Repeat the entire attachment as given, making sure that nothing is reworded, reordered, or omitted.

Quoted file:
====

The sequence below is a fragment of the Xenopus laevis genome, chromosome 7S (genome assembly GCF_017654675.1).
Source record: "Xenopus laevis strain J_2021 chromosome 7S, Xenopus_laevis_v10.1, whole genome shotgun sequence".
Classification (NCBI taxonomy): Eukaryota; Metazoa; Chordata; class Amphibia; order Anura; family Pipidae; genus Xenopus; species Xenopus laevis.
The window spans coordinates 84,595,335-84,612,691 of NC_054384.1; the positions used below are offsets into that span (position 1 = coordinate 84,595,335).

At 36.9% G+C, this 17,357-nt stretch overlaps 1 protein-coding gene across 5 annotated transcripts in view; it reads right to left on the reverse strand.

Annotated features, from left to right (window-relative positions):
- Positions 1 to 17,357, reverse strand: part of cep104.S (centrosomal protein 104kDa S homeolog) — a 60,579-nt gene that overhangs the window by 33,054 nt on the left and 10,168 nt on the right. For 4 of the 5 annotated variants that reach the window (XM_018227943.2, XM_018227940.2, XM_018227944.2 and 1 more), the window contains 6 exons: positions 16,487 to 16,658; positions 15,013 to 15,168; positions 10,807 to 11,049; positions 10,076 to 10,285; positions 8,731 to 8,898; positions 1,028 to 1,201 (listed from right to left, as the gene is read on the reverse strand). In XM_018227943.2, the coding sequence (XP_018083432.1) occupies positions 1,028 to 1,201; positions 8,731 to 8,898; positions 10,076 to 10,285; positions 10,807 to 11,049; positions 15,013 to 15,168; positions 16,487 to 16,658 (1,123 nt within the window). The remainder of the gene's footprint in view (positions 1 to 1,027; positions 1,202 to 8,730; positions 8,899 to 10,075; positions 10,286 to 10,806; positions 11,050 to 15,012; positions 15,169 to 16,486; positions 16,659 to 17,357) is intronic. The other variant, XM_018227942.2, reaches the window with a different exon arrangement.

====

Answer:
The sequence below is a fragment of the Xenopus laevis genome, chromosome 7S (genome assembly GCF_017654675.1).
Source record: "Xenopus laevis strain J_2021 chromosome 7S, Xenopus_laevis_v10.1, whole genome shotgun sequence".
Classification (NCBI taxonomy): Eukaryota; Metazoa; Chordata; class Amphibia; order Anura; family Pipidae; genus Xenopus; species Xenopus laevis.
The window spans coordinates 84,595,335-84,612,691 of NC_054384.1; the positions used below are offsets into that span (position 1 = coordinate 84,595,335).

At 36.9% G+C, this 17,357-nt stretch overlaps 1 protein-coding gene across 5 annotated transcripts in view; it reads right to left on the reverse strand.

Annotated features, from left to right (window-relative positions):
- Positions 1 to 17,357, reverse strand: part of cep104.S (centrosomal protein 104kDa S homeolog) — a 60,579-nt gene that overhangs the window by 33,054 nt on the left and 10,168 nt on the right. For 4 of the 5 annotated variants that reach the window (XM_018227943.2, XM_018227940.2, XM_018227944.2 and 1 more), the window contains 6 exons: positions 16,487 to 16,658; positions 15,013 to 15,168; positions 10,807 to 11,049; positions 10,076 to 10,285; positions 8,731 to 8,898; positions 1,028 to 1,201 (listed from right to left, as the gene is read on the reverse strand). In XM_018227943.2, the coding sequence (XP_018083432.1) occupies positions 1,028 to 1,201; positions 8,731 to 8,898; positions 10,076 to 10,285; positions 10,807 to 11,049; positions 15,013 to 15,168; positions 16,487 to 16,658 (1,123 nt within the window). The remainder of the gene's footprint in view (positions 1 to 1,027; positions 1,202 to 8,730; positions 8,899 to 10,075; positions 10,286 to 10,806; positions 11,050 to 15,012; positions 15,169 to 16,486; positions 16,659 to 17,357) is intronic. The other variant, XM_018227942.2, reaches the window with a different exon arrangement.